Wednesday , February 07, 2018 - 5:15 PM
Utah’s winter remains on track to be one of the worst in state history.
Snowpacks measured by the Utah Snow Survey on Feb. 1 found below-average conditions throughout Utah. A couple of January storms helped improve the outlook for Southern Utah, but not by much — the region is now set to fall within the five worst snow years on record.
Things are slightly better in Northern Utah, but snowpacks still sit far below the 30-year average. The Weber-Ogden Basin’s snow water equivalent is at 58 percent of normal and the Bear River Basin is at 78 percent of normal.
“With already melted-out low elevation snowpack in many areas and ripe snowpack at mid-elevation sites, water managers should anticipate inefficient runoff and reduced and stream flow conditions,” according to the Utah Snow Survey’s Feb. 1 Water Outlook Report.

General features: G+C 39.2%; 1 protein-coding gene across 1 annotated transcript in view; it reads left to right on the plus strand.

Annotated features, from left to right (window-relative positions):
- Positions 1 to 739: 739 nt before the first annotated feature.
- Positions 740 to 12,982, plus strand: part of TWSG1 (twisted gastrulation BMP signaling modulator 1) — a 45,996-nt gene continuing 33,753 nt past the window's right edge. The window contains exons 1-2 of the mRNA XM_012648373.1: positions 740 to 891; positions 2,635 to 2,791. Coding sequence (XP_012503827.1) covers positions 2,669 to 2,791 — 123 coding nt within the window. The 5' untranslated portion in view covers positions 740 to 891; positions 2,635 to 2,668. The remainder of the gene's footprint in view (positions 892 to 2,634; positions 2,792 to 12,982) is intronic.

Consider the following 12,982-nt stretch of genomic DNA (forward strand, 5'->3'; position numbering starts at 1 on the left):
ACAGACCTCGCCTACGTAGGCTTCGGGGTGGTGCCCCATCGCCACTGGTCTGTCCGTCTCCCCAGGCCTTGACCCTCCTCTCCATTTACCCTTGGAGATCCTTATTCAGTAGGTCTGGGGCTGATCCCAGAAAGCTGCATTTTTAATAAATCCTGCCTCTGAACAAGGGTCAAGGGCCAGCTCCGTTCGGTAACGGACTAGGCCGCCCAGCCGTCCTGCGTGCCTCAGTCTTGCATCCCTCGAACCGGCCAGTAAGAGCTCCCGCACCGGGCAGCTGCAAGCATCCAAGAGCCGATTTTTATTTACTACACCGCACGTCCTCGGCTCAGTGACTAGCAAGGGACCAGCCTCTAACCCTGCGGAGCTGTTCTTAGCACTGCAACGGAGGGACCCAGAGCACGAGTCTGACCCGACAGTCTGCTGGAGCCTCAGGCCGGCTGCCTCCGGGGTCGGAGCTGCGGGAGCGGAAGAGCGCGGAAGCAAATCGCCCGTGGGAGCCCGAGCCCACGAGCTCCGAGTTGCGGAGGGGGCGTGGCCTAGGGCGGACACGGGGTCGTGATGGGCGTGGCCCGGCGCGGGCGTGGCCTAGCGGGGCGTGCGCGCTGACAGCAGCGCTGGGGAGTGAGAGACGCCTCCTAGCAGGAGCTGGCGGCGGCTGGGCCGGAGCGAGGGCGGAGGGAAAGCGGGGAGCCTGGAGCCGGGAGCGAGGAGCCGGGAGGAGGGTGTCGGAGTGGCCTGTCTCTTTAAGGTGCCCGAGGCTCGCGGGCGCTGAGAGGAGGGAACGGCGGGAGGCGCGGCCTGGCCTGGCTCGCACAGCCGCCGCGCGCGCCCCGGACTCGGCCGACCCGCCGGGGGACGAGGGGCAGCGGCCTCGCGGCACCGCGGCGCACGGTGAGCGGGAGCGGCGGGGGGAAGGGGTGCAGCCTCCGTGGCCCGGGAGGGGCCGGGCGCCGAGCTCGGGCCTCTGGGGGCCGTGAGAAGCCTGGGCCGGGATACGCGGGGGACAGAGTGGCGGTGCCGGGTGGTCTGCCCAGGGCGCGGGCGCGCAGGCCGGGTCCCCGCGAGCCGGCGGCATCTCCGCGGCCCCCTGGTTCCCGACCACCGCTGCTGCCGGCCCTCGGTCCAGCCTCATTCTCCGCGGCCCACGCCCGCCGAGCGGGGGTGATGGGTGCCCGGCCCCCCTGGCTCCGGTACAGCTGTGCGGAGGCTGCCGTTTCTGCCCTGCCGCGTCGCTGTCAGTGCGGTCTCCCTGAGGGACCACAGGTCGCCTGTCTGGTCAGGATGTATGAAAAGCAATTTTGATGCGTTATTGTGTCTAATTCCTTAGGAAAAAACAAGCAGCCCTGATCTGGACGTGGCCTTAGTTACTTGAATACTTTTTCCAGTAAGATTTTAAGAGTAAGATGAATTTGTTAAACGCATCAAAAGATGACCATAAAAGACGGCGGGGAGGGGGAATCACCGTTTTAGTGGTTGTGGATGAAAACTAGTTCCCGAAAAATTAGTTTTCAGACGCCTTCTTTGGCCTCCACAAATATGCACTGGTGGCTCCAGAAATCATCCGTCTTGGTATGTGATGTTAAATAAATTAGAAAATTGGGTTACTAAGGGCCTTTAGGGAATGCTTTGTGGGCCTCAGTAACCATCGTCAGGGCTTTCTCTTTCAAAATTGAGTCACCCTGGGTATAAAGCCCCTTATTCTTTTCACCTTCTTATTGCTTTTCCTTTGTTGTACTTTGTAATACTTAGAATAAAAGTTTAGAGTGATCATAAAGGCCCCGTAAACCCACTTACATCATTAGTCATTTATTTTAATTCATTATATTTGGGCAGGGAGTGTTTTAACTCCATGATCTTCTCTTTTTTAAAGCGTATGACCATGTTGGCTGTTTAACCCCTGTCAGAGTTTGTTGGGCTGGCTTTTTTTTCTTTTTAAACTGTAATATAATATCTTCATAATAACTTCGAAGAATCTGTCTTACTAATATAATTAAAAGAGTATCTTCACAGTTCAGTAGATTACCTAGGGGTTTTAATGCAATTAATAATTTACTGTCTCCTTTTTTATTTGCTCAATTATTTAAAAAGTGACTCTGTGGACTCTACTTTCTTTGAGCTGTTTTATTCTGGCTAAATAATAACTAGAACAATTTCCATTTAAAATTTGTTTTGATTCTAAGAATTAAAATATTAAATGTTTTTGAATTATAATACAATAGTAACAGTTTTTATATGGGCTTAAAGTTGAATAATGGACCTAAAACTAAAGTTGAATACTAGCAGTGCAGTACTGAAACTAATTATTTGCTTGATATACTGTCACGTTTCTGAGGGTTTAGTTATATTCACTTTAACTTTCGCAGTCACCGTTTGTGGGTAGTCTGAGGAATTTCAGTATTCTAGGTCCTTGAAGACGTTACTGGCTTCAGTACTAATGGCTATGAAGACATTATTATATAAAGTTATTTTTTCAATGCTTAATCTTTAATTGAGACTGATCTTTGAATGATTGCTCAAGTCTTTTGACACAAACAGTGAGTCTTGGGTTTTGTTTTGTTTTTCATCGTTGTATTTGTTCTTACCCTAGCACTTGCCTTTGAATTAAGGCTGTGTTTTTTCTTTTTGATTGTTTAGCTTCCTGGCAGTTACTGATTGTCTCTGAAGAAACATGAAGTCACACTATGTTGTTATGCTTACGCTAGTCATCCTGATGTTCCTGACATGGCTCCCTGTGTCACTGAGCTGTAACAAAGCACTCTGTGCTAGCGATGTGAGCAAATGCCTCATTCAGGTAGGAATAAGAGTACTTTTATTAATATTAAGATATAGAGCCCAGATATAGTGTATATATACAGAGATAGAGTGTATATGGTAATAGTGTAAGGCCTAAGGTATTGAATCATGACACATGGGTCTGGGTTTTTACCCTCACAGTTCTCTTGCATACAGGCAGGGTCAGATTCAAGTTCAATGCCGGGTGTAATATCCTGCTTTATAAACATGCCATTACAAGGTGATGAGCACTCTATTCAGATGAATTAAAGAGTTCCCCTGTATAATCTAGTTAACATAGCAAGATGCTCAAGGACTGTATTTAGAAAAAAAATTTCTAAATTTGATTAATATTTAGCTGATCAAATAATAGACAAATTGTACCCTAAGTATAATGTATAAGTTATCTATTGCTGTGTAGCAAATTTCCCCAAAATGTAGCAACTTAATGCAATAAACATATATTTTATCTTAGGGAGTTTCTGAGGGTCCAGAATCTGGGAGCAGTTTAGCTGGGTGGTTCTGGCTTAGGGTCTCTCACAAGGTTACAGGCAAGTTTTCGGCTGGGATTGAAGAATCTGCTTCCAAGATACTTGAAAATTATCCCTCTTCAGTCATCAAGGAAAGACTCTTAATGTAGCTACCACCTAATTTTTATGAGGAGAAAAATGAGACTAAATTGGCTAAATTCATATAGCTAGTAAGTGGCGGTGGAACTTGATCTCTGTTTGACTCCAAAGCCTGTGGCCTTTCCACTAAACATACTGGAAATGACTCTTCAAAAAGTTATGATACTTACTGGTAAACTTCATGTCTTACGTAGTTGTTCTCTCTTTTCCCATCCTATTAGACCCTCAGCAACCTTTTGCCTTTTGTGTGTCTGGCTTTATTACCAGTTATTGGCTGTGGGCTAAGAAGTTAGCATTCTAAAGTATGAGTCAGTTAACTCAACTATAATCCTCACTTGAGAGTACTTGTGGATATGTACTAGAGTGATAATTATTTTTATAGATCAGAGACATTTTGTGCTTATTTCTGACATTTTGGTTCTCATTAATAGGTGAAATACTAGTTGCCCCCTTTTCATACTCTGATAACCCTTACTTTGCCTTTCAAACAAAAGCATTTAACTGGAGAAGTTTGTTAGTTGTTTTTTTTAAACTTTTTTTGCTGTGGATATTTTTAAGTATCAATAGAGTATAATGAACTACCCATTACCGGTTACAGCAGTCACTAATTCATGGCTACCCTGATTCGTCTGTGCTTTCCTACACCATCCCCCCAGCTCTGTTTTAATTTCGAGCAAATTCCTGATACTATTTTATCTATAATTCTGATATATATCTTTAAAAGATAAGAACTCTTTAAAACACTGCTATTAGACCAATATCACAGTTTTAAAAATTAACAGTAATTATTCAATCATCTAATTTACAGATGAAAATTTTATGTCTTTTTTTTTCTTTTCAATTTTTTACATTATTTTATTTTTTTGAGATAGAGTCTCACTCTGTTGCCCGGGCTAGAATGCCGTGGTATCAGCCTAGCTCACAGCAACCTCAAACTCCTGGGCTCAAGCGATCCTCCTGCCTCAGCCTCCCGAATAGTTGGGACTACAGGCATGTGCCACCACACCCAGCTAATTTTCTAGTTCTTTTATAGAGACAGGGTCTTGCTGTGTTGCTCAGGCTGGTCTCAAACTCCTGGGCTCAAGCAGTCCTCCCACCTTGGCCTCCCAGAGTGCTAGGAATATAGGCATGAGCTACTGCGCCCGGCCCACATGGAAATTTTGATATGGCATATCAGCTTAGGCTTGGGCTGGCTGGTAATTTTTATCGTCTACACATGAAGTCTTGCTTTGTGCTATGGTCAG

The report also warns water managers to prepare for record-low streamflows through much of Southern Utah and parts of Northern Utah.
Statewide, Utah’s snow is at 57 percent of normal, compared to 168 percent last year. Last winter’s epic snowfall will likely help water managers ride through an unusually dry 2018. Water storage sits at 73 percent of capacity.
“Be grateful for the reservoir carryover,” said Troy Brosten, a hydrologist with the snow survey, in an email.
The outlook for the rest of the winter remains dim. With no storms in the immediate forecast, the Bear River Basin and north slope of the Uinta Mountains now have a one-in-five chance of reaching an average snowpack this season. The rest of Utah’s basins have a one-in-10 chance of having a normal snow year.
The Utah Snow Survey Program is managed by the U.S. Natural Resources Conservation Service. More information about current, historical and forecasted snow conditions is available online.
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